Inveterate storyteller Isabel Allende’s “Violeta” resembles her previous novel “A Long Petal of the Sea” in recounting the main character’s long life against a background of turbulent social and political change in Chile.
Violeta writes towards the end, “I was born in 1920, during the influenza pandemic, and I’m going to die in 2020, during the outbreak of coronavirus”. A spoilt child in a prosperous family, Violeta is “sorted out” by her governess Miss Taylor, a young Catholic woman from Ireland, one of the first in a series of insufficiently developed and not always totally convincing characters. When her father’s rash approach to financing his businesses reduces him to bankruptcy and suicide, his family has to decamp to a remote rural area to avoid the shame, and make ends meet. The impoverished lives of the local people fail to awaken Violeta’s social conscience at this stage. Instead, she grows up to demonstrate a shrewder business sense than her father, and forsakes a decent but dull husband to run off with Julian Bravo, a charismatic pilot, who proves to be a rogue. And so she is caught up in a personal family drama while Chile moves from a Socialist experiment dubbed Communist, to a vicious fascist dictatorship designed to repress it.
Although written in conventional chapters, the novel purports to be in the form of a letter which Violeta writes to a younger man called Camilo, whose identity is not revealed until near the end. This device proves the novel’s main flaw, in that the meandering recollections lead to “telling” rather than “showing”, and past events are stripped of their dramatic tensions. Writing in the first person limits Violeta’s ability to portray scenes where she was not present, so descriptions of scenes, emotions, or reported conversations do not ring true and fail to grip or move us as they could.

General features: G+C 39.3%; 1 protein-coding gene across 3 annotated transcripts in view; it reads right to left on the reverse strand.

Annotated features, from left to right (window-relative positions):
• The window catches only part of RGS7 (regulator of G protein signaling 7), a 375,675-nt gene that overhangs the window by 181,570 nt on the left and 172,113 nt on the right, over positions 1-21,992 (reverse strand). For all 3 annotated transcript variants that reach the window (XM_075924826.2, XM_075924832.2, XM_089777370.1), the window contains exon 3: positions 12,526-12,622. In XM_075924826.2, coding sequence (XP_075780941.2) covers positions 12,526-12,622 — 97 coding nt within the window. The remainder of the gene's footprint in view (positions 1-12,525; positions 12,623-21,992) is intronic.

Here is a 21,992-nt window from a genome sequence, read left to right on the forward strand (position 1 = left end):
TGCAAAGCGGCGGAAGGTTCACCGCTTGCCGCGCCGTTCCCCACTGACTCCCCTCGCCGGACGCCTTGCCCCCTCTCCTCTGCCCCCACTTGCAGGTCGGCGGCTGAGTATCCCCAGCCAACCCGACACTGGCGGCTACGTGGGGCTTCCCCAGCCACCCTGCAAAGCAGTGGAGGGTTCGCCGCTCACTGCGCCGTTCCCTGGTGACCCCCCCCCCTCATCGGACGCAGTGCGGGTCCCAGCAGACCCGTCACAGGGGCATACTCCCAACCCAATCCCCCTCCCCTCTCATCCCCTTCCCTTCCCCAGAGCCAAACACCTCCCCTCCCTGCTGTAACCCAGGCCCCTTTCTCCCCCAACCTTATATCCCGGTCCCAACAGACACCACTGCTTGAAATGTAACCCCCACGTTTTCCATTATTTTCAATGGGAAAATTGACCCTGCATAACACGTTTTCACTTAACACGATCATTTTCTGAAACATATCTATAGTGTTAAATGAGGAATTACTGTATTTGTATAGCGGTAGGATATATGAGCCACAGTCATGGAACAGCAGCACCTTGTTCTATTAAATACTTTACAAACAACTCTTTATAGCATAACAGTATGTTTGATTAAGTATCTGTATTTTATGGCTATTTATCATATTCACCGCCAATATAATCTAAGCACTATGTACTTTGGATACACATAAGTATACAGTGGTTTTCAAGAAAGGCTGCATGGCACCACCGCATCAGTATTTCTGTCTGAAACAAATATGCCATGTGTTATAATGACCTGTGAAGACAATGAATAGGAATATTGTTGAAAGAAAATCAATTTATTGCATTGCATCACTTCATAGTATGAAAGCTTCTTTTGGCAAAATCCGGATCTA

I am not sure whether it is Isabel Allende’s intention, but for much of the novel, Violeta reveals herself to be a self-centred character, who continually exploits others for her own ends. There always seems to be some obliging woman around to perform the chores she dislikes. Although she grows to despise him, Violeta relies on Julian Bravo’s dubious connections to get their son out of the clutches of the dictatorship, but goes on to engineer his downfall, trading on the knowledge that he will never suspect her of this. Describing her business success to Camilo, she casually mentions profiteering from those forced to flee the regime, by purchasing their properties cheaply in order to sell them for much more later. It takes the proof of the regime’s murder of someone she loves to convert her, late in life, to spending her wealth on good causes.
Many readers will probably accept the novel’s rambling structure, and it may serve to raise awareness of Chile, a beautiful yet troubled land. Although the subject matter is potentially interesting, a tighter focus on fewer strands and characters would have made for a more satisfying read.